Harry Walker (Freaks and Geeks alum James Franco) thinks he has The Great American Novel™ in him, but a noisy life in the suburbs
and the tedium of a human resource gig at the phone company keep his inner Faulkner from clacking away at his keyboard. So, he moves into an apartment in the city for a few months, hoping some time by himself will defrost the creative juices. Sounds like a plan, sure, but the "by himself" routine doesn't really work out so much 'cause the apartment comes with an ape. Anyway, this walking, talking, Hawaiian shirt-clad ape eggs Harry on, finally getting him to put digital-pen to paper but in the process costs him his family...his job...his sanity. Hilarity ensues. Well, at least hilarity should ensue, but it doesn't, and that's kinda the problem.
Okay, so The Ape is about a struggling writer whose roommate-slash-best-friend-slash-arch-nemesis is an ape in a dime store mask and a Hawaiian shirt. "Great idea" doesn't necessarily translate to "great movie", and The Ape mostly squanders its endearingly quirky concept. To pick a completely arbitrary number, 80% of the comedy falls flat. The ape shouts "gorilla wet willies!" and sticks his fingers in Harry's ears. Okay. The ape throws poop all over Harry. Gotcha. Harry dry-humps a framed portrait of Dostoyevsky. Duly noted. The ape's masturbating to the Discovery Channel. Silent nod. Hey, look, Harry and the ape are snuggling! If I could quickly think of another dryly sarcastic way of indicating that I don't think this is funny, I'd be writing it down right now.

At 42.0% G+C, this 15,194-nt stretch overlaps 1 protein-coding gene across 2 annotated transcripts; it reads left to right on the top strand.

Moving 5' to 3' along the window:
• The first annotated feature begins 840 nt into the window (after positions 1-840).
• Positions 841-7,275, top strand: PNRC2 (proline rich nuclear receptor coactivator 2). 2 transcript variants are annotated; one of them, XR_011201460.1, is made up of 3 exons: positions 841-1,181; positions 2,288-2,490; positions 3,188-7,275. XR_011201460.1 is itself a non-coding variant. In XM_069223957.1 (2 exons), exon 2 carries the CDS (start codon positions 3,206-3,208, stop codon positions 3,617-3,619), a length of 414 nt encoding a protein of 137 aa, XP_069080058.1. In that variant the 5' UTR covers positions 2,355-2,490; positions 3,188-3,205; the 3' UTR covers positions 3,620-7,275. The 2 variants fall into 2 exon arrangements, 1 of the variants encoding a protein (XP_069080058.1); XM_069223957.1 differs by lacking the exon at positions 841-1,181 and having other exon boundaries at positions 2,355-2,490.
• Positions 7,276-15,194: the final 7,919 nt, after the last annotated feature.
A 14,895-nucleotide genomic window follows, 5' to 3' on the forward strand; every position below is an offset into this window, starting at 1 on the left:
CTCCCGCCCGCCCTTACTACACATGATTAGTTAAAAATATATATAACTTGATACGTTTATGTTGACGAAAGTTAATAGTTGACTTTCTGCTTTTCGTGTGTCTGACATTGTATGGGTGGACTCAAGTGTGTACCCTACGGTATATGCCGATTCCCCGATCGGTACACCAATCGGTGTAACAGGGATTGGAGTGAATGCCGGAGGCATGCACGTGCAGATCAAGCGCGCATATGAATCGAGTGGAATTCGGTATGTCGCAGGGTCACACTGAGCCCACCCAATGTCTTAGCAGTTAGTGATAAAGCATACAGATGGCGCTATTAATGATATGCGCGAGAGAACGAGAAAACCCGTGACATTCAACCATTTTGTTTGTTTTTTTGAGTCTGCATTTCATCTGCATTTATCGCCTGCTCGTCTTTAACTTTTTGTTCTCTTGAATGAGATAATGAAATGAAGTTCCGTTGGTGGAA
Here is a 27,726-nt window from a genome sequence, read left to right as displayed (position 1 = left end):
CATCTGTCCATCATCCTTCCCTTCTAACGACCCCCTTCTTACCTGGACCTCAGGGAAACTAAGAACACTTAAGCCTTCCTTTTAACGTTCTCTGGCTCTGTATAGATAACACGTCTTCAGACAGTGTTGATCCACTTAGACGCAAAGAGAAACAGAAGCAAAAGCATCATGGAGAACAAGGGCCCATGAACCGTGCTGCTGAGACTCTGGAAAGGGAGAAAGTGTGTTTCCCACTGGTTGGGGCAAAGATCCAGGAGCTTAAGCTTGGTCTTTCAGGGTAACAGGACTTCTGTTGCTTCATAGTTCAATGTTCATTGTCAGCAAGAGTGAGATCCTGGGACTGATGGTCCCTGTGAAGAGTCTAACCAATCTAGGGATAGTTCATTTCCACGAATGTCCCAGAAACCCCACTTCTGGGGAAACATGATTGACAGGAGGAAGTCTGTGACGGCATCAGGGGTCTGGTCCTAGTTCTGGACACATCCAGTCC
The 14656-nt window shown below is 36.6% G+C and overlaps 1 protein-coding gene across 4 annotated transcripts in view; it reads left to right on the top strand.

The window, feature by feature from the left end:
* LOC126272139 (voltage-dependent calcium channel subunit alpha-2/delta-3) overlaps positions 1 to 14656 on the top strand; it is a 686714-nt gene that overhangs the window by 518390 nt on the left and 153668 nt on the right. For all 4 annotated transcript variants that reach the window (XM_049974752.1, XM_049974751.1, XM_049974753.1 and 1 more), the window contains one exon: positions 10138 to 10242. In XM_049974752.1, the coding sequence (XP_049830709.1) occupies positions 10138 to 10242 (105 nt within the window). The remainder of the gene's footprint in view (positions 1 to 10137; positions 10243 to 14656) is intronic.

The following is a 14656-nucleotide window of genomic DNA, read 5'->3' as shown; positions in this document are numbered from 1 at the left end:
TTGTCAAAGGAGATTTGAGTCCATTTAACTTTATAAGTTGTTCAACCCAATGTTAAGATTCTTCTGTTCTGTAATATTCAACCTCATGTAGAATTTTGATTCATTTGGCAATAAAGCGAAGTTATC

Still, even though 80% of
the comedy sputters and flounders, that remaining 20% redeems it enough that The Ape doesn't seem like a waste. I'm probably supposed to be too snotty and elitist to laugh at "hey, you must be gay" jokes, but coming up with a phrase like "delicatessen of dick"? That's artistry. A Jewish-centric singles website called Rendez-Jew.com? A deadpanned gag about "monkey business"? Maybe I'm too easily won over by corny wordplay. It's my failing both as an amateur movie reviewer and as a human being, and I make no apologies.
But hey, there's more to The Ape than puns and dick jokes. There's...well, lots of filler set at the offices of Brooklyn Bell, where Harry works in HR. Reams and reams of dialogue that's neither funny nor insightful. A really awkward morality and a frustratingly clumsy ending where Franco attempts to steer things in a more serious direction. With some heavy trimming and a lot more of the funny, The Ape could've been a brilliant short, but it's too meandering, unfocused, and uneven to fill out an hour-and-a-half runtime, and it's much less surreal and far more routine than you'd expect from its fascinatingly off-kilter premise.
Video: The 1.78:1 anamorphic widescreen video has a pretty slick, crisp DV look to it. Some of the more dimly lit shots in the apartment look a little noisy, and there's some extremely heavy ringing around some edges, but I don't have any major gripes.